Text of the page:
The European Parliament Committee on ‘the Internal Market and Consumer Protection’ (IMCO) voted recently on the draft opinion for a proposed regulation concerning batteries and waste batteries, repealing the Directive 2006/66/EC and amending Regulation (EU) No 2019/1020.
FEAD welcomes the compromise amendments adopted by IMCO and highlights the adoption of AM 97, 528 and 529 expanding Article 72 ‘supply chain due diligence schemes’ by adding the need for a Deposit Refund Scheme (DRS), that would ensure a safe and selective collection of batteries and accumulators. The scheme would divert batteries away from a wide variety of other waste and would help avoid fire risks in waste facilities. DRS is a strong tool to increase collection rates because it helps avoid material losses from waste management circuits.
Furthermore, high collection targets go hand in hand with mandatory deposit and return schemes in relation to batteries waste flows. This point is crucial, not only to achieve a high collection rate, which FEAD strongly calls for, but also to guarantee safe collection and treatment conditions for all battery-operated devices, and for other waste. Incorrectly disposed lithium batteries and accumulators pose a high risk of fire incidents everywhere, and not only in waste battery installations. When this arises, sorting systems for lightweight packaging, paper-collection, commercial waste processing, etc., can be considerably damaged by fires, and workers and other people from the wider community can be put under great risk. As a result, the purpose of making batteries more circular is weakened because processing and treatment facilities are damaged, sometimes beyond repair, reducing the overall capacity to recycle batteries. Consequently, mandatory DRS is essential if we are to: achieve high collection rates, safe battery flows, and safeguard treatment facilities.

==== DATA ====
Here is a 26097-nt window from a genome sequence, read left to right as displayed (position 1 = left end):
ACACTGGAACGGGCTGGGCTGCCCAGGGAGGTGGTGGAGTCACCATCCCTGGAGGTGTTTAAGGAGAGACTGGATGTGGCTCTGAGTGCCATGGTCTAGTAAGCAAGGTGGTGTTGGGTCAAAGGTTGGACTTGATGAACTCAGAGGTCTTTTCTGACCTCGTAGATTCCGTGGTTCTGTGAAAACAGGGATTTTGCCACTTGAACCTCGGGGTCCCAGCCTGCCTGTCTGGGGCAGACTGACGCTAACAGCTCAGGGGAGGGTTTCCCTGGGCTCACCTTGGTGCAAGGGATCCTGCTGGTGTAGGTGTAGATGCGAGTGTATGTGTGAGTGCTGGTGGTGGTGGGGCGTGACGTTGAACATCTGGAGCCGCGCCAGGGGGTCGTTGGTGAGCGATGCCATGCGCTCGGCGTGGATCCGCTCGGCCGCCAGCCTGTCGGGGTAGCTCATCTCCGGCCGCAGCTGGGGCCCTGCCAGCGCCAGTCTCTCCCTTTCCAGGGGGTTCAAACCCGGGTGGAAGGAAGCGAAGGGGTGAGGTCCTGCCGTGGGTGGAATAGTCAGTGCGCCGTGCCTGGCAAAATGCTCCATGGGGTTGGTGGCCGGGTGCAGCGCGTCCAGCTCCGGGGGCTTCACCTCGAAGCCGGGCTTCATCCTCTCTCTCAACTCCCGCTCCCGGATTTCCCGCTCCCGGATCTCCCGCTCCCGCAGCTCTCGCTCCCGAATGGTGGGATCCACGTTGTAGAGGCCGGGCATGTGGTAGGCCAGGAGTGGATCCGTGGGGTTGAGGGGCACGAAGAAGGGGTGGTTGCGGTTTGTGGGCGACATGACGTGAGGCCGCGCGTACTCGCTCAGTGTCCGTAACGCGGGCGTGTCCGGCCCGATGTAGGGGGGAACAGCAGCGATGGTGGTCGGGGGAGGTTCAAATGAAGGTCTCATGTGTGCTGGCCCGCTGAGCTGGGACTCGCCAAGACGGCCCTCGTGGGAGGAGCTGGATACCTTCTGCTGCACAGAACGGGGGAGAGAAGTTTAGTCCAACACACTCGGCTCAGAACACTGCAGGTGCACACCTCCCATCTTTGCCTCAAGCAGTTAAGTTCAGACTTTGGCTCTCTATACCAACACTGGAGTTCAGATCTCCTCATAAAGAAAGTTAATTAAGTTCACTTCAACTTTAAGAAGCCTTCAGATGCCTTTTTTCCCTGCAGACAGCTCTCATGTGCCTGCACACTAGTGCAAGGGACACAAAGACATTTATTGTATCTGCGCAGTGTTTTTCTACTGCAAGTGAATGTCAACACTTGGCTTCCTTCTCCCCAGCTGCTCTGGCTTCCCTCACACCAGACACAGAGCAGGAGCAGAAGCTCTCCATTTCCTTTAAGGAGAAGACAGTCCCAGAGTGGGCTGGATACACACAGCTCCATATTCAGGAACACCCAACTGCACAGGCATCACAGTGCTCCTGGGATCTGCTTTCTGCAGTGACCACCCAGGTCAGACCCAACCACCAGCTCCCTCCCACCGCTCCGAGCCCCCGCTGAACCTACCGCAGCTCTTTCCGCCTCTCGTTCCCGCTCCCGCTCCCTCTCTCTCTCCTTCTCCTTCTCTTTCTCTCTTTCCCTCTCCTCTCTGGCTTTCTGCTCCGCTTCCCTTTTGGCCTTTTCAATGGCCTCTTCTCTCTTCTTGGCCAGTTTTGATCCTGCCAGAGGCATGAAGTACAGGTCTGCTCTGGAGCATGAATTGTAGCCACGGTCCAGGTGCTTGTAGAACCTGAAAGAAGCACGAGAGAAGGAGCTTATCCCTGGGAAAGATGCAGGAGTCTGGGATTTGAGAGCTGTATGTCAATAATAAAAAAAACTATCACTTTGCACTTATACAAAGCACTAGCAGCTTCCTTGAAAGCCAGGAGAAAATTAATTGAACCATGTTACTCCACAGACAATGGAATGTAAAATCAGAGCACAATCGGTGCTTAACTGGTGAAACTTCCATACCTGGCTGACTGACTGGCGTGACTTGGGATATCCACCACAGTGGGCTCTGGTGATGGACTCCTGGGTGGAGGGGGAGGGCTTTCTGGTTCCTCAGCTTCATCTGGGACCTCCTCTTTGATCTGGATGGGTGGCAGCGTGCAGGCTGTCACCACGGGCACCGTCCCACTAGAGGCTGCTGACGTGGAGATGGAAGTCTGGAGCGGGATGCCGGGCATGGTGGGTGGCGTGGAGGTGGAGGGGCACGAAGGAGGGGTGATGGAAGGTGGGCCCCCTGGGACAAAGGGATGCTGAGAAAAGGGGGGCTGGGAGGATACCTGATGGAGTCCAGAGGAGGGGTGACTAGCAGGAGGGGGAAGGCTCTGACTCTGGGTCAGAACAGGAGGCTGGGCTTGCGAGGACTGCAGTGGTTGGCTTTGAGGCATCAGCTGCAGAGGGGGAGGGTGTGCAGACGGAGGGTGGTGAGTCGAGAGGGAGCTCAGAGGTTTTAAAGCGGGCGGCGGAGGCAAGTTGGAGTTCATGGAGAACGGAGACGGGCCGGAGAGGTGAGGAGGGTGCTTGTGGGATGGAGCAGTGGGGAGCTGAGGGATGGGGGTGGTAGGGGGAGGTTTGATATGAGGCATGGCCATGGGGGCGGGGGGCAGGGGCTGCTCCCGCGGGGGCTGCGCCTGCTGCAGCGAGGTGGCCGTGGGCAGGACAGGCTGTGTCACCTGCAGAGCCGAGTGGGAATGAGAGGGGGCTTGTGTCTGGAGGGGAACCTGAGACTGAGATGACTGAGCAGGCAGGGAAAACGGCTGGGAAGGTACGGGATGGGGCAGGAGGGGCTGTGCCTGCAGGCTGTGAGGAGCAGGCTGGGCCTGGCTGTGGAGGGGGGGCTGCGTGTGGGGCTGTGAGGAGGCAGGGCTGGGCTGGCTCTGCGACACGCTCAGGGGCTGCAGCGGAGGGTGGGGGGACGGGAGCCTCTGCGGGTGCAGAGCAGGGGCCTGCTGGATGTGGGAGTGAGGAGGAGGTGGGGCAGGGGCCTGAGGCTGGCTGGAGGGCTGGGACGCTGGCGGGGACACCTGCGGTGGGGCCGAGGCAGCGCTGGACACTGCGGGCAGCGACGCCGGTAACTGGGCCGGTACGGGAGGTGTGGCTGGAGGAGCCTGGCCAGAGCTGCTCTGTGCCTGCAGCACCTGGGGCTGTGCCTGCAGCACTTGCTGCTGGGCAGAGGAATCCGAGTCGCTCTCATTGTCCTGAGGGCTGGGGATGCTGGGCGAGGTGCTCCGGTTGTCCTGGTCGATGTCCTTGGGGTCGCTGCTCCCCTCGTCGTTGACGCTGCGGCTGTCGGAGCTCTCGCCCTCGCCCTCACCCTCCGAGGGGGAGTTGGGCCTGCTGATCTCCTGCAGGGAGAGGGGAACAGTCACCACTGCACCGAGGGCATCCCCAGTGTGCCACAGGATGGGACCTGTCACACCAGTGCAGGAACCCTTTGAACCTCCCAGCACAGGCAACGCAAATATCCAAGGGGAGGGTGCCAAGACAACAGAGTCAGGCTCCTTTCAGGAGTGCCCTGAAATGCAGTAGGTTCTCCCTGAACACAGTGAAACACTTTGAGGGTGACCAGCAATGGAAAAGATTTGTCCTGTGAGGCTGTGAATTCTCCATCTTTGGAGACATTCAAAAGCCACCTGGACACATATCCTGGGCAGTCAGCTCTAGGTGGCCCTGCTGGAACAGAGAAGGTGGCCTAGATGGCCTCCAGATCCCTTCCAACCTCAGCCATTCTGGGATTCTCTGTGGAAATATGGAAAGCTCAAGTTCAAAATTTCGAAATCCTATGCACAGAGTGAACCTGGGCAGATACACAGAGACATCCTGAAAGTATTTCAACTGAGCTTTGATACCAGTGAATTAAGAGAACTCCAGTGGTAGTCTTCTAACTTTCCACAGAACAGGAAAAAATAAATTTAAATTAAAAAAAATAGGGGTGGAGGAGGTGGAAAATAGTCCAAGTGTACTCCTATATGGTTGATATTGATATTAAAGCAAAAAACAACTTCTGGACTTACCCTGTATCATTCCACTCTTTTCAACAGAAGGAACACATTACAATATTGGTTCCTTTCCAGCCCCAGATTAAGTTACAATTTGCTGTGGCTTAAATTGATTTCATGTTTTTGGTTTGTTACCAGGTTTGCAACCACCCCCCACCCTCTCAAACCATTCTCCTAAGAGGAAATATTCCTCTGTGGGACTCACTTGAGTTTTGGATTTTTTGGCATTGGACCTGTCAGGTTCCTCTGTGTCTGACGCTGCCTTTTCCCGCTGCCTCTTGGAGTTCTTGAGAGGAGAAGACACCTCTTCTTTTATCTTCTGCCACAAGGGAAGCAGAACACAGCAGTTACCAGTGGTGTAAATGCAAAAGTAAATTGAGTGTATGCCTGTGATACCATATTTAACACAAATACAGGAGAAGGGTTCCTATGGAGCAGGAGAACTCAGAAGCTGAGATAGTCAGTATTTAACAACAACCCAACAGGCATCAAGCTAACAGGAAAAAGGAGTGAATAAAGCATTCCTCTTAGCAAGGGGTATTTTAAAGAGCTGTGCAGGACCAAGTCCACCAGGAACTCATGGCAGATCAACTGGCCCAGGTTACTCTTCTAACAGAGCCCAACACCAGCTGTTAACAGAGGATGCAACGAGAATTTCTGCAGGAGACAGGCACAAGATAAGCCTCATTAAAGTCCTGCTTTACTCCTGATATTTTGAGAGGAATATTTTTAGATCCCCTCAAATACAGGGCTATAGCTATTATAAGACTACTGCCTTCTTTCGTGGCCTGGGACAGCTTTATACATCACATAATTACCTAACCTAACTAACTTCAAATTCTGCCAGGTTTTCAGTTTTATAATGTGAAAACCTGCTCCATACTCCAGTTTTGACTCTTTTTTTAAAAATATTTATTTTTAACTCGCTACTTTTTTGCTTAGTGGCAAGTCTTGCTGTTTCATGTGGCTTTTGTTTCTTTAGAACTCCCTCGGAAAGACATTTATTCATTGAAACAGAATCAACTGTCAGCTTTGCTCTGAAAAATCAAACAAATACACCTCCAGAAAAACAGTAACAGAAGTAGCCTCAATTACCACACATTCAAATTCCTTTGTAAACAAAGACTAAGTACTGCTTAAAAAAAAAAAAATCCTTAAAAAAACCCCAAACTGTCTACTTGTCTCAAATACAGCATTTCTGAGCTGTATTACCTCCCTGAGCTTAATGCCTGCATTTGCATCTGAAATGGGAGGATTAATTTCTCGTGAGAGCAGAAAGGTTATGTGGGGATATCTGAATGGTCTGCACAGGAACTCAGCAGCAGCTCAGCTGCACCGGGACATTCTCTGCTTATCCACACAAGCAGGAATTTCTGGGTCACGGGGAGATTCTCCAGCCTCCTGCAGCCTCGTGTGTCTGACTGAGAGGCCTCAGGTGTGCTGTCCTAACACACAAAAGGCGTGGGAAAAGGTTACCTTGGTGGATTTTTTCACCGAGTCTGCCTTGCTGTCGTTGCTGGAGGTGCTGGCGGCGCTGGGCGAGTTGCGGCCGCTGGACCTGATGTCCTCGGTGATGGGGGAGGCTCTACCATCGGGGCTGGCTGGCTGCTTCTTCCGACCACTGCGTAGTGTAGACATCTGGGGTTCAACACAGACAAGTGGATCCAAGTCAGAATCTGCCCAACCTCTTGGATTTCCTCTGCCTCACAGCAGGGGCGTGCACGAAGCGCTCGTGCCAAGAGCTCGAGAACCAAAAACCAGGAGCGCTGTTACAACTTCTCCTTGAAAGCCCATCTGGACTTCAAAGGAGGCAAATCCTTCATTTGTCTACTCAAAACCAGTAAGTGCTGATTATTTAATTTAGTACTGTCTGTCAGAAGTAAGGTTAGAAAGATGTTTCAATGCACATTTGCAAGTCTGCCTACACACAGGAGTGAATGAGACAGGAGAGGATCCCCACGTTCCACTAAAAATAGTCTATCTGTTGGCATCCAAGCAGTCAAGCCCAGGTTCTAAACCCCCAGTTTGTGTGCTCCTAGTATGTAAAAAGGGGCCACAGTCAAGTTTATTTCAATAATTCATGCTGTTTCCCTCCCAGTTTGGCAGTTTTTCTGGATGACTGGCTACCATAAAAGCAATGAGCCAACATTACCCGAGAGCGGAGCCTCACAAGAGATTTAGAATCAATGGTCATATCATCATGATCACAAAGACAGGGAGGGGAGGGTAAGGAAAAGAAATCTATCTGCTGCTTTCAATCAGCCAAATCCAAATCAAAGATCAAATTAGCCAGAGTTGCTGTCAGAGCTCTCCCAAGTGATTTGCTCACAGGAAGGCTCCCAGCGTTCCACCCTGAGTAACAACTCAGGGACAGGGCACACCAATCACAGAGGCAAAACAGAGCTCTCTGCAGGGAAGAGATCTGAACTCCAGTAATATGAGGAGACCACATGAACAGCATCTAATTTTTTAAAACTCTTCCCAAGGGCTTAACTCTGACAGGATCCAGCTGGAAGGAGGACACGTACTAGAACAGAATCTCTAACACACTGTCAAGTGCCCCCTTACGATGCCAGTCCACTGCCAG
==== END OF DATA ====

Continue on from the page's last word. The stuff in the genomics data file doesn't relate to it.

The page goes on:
FEAD President, Peter Kurth, notes, “This point is central for the circular economy and for critical waste flows such as batteries. The success of the ambitious recycling policy proposed by the new Regulation will depend on the safe collection and high tonnages of waste batteries. Mandatory Recycled Content in new batteries, as proposed by EC Commission, is key for triggering more investments in the recycling chain. In short, to effectively recycle batteries strong tools are needed to improve collection rates and strong pull measures are also needed to genuinely stimulate demand in recyclates.”